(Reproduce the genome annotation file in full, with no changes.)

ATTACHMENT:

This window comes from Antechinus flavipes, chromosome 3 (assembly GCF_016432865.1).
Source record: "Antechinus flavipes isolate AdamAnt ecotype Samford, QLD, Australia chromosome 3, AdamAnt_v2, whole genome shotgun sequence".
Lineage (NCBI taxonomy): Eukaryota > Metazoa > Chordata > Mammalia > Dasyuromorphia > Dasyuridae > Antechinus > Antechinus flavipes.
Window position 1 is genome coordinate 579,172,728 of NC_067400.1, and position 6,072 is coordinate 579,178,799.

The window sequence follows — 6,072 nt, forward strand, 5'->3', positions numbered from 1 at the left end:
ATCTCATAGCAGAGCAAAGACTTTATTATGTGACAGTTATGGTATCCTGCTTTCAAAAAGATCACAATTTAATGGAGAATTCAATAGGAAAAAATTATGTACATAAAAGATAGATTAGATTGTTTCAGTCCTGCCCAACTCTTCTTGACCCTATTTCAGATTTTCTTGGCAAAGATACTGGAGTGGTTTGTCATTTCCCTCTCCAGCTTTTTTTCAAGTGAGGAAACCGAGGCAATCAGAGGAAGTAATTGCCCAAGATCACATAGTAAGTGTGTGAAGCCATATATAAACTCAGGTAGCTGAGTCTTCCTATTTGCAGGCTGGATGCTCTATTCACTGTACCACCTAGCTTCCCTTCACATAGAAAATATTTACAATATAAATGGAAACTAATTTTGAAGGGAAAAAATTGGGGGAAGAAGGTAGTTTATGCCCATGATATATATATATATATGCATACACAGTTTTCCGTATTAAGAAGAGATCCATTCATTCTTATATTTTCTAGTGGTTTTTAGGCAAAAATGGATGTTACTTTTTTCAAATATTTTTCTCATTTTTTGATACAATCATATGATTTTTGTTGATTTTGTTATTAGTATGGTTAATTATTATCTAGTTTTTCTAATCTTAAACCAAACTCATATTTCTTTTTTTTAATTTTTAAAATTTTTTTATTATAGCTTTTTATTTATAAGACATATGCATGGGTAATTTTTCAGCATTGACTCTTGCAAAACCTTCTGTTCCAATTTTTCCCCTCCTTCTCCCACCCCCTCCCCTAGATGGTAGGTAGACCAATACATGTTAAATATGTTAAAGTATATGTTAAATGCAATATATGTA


This window comes from Antechinus flavipes, chromosome 3 (assembly GCF_016432865.1).
Source record: "Antechinus flavipes isolate AdamAnt ecotype Samford, QLD, Australia chromosome 3, AdamAnt_v2, whole genome shotgun sequence".
Lineage (NCBI taxonomy): Eukaryota > Metazoa > Chordata > Mammalia > Dasyuromorphia > Dasyuridae > Antechinus > Antechinus flavipes.
Window position 1 is genome coordinate 579,172,728 of NC_067400.1, and position 6,072 is coordinate 579,178,799.

The window sequence follows — 6,072 nt, forward strand, 5'->3', positions numbered from 1 at the left end:
ATCTCATAGCAGAGCAAAGACTTTATTATGTGACAGTTATGGTATCCTGCTTTCAAAAAGATCACAATTTAATGGAGAATTCAATAGGAAAAAATTATGTACATAAAAGATAGATTAGATTGTTTCAGTCCTGCCCAACTCTTCTTGACCCTATTTCAGATTTTCTTGGCAAAGATACTGGAGTGGTTTGTCATTTCCCTCTCCAGCTTTTTTTCAAGTGAGGAAACCGAGGCAATCAGAGGAAGTAATTGCCCAAGATCACATAGTAAGTGTGTGAAGCCATATATAAACTCAGGTAGCTGAGTCTTCCTATTTGCAGGCTGGATGCTCTATTCACTGTACCACCTAGCTTCCCTTCACATAGAAAATATTTACAATATAAATGGAAACTAATTTTGAAGGGAAAAAATTGGGGGAAGAAGGTAGTTTATGCCCATGATATATATATATATATGCATACACAGTTTTCCGTATTAAGAAGAGATCCATTCATTCTTATATTTTCTAGTGGTTTTTAGGCAAAAATGGATGTTACTTTTTTCAAATATTTTTCTCATTTTTTGATACAATCATATGATTTTTGTTGATTTTGTTATTAGTATGGTTAATTATTATCTAGTTTTTCTAATCTTAAACCAAACTCATATTTCTTTTTTTTAATTTTTAAAATTTTTTTATTATAGCTTTTTATTTATAAGACATATGCATGGGTAATTTTTCAGCATTGACTCTTGCAAAACCTTCTGTTCCAATTTTTCCCCTCCTTCTCCCACCCCCTCCCCTAGATGGTAGGTAGACCAATACATGTTAAATATGTTAAAGTATATGTTAAATGCAATATATGTA